Review: Vandroid #4

by
Review of: Vandroid #4
Product by:
Tommy Lee Edwards, Noah Smith
Version:
Dark Horse
Price:
$3.99

Vandroid #4


Reviewed by:
Rating:
3.5
On May 28, 2014
Last modified:May 28, 2014

Summary:

Vandroid is a book you can’t help but enjoy. It’s big, bold, a little cheesy, and a whole lot of fun.

Vandroid’s night is at its darkest, and it’s up to the Vanettes to step in to save the day! But when the Van-man is struck with a case of robo-amnesia, the six-cylinder sirens will stop at nothing to get his motor runnin’!

Vandroid’s, explosive, 80s saturated, penultimate chapter hits this week with the release of issue #4. The story is written by Tommy Lee Edwards and Noah Smith with art by Dan McDaid. Melissa Edwards handles colors with John Workman pitching in with lettering. Vandroid has been a fun, but bumpy, ride so far. How does the fourth trip fare?

When last we saw Vandroid, he had been captured by Dick Daniels’ rather violent tech team. Daniels wants to use Vandroid and his technology to turn a profit, so he tries to reprogram the big, bad bot in the hopes of making him more manageable. You can imagine how that goes. Vandroid, the Vanettes, Crystal, and another surprising ally rally to take down Daniels and his entire evil empire once and for all. Can Vandroid even pull himself together though? How will the final assault go when Dick unleashes his new toys?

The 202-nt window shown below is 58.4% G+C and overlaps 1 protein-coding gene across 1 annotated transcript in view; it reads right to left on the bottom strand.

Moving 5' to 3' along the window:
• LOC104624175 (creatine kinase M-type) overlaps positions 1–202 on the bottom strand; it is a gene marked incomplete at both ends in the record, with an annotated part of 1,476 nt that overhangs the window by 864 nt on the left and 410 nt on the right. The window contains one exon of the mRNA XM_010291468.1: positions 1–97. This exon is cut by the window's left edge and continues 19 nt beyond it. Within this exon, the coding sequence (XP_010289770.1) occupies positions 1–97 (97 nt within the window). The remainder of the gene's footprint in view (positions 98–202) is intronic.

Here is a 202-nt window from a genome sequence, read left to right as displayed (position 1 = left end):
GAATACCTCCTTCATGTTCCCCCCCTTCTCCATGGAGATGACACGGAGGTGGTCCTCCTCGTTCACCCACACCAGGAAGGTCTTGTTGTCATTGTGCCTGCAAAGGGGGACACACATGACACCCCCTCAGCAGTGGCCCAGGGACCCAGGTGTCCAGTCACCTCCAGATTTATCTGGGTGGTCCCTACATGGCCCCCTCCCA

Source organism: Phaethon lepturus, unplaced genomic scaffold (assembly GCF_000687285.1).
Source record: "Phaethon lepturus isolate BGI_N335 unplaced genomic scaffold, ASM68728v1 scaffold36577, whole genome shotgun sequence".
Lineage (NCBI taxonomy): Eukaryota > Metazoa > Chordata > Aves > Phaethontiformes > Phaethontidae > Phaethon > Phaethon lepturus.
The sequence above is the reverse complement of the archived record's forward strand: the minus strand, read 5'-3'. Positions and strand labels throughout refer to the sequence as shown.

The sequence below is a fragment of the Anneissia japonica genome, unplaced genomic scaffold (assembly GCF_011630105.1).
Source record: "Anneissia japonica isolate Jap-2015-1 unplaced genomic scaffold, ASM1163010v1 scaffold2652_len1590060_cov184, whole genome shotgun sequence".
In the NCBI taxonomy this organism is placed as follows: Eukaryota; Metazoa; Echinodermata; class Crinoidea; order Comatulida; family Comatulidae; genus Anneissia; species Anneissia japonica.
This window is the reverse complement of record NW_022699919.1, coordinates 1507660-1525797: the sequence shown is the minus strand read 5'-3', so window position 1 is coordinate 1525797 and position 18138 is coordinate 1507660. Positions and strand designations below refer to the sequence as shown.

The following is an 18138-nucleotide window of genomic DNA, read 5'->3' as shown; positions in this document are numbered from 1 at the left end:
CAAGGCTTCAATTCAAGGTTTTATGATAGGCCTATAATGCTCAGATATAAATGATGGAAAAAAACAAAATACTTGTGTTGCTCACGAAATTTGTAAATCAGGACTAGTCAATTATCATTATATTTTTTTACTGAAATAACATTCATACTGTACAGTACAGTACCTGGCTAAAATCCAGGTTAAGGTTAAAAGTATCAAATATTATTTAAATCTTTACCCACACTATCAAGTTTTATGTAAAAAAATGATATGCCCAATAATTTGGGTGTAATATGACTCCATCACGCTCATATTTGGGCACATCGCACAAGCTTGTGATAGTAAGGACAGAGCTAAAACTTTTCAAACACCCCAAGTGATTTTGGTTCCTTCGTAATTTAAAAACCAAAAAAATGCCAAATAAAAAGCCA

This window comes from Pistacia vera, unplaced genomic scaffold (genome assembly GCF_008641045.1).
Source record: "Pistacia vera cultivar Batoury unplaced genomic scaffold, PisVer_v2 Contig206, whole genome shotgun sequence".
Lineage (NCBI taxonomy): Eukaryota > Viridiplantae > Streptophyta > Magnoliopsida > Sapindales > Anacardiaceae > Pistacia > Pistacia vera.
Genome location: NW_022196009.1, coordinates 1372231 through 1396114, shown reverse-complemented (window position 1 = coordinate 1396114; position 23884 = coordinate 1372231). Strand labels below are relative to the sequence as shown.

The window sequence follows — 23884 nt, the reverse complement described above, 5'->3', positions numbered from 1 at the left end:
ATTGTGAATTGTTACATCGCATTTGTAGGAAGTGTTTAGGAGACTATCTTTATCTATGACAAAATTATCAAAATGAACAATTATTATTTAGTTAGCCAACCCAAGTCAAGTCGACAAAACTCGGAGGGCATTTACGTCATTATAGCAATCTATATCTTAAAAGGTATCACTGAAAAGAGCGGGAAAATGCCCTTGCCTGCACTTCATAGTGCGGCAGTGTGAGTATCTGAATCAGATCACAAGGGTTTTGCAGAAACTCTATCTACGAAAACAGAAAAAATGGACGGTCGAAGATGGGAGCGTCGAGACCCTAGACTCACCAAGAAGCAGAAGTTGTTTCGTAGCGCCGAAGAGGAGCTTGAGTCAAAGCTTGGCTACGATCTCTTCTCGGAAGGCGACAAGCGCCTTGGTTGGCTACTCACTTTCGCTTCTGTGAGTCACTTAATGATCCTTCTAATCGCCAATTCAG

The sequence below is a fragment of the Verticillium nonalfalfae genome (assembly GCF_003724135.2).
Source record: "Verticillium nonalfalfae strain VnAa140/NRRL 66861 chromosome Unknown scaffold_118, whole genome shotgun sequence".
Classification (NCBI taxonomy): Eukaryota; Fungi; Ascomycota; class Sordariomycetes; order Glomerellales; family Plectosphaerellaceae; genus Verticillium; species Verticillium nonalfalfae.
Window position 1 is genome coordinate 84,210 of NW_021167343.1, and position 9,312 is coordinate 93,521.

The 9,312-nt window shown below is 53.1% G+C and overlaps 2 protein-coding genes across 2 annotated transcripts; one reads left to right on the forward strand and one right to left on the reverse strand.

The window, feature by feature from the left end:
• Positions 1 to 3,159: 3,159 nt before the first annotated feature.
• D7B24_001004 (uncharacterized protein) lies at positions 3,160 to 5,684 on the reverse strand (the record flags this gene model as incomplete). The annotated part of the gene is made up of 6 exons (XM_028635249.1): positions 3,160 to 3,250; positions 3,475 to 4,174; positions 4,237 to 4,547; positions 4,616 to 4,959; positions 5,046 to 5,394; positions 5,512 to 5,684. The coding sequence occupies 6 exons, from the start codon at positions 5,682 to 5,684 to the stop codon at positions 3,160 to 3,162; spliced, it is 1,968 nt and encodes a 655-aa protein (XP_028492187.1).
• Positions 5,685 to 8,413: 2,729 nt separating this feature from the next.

Tommy Lee Edwards and Noah Smith write the most insane and action-packed issue yet. Last month really played up the B-movie roots, but this month it’s all out B-movie/action movie goodness. Things are crazy, convenient, and a little too out there, but you can almost hear the heavy synthesizer theme kick in and you know it just works. McDaid has just as much fun with the art as the writers did with the script. Things are big and exaggerated. The action is over the top and explosive in every sense of the word. McDaid’s panel layouts and use of perspective and focus really gives the art a cinematic feel that just mixes smoothly with everything else. I mean he even kills someone using a kite! You don’t get much crazier than that. Edwards’ colors mesh well with McDaid’s art. There are a lot of bright and vibrant greens, reds, and oranges that give the book a really distinct feel and sets it apart from everything else out there.

Bottom Line: Vandroid is a book you can’t help but enjoy. It’s big, bold, a little cheesy, and a whole lot of fun. If its action movie influences are anything to go by, we’re in for a huge finale. 3.5/5

——————————————————————————————————————————————————————–

This article was submitted by one of ComicBookTherapy’s contributors. Every contributor must agree and abide by ComicBookTherapy’s Site User Agreement. ComicBookTherapy.com is protected from liability under “OCILLA” (Online Copyright Infringement Liablity Limitation Act) and will actively enforce said provisions. If you represent an individual or company and feel as though this article has infringed on any of our terms or any existing copyrights, please contact us for a speedy removal.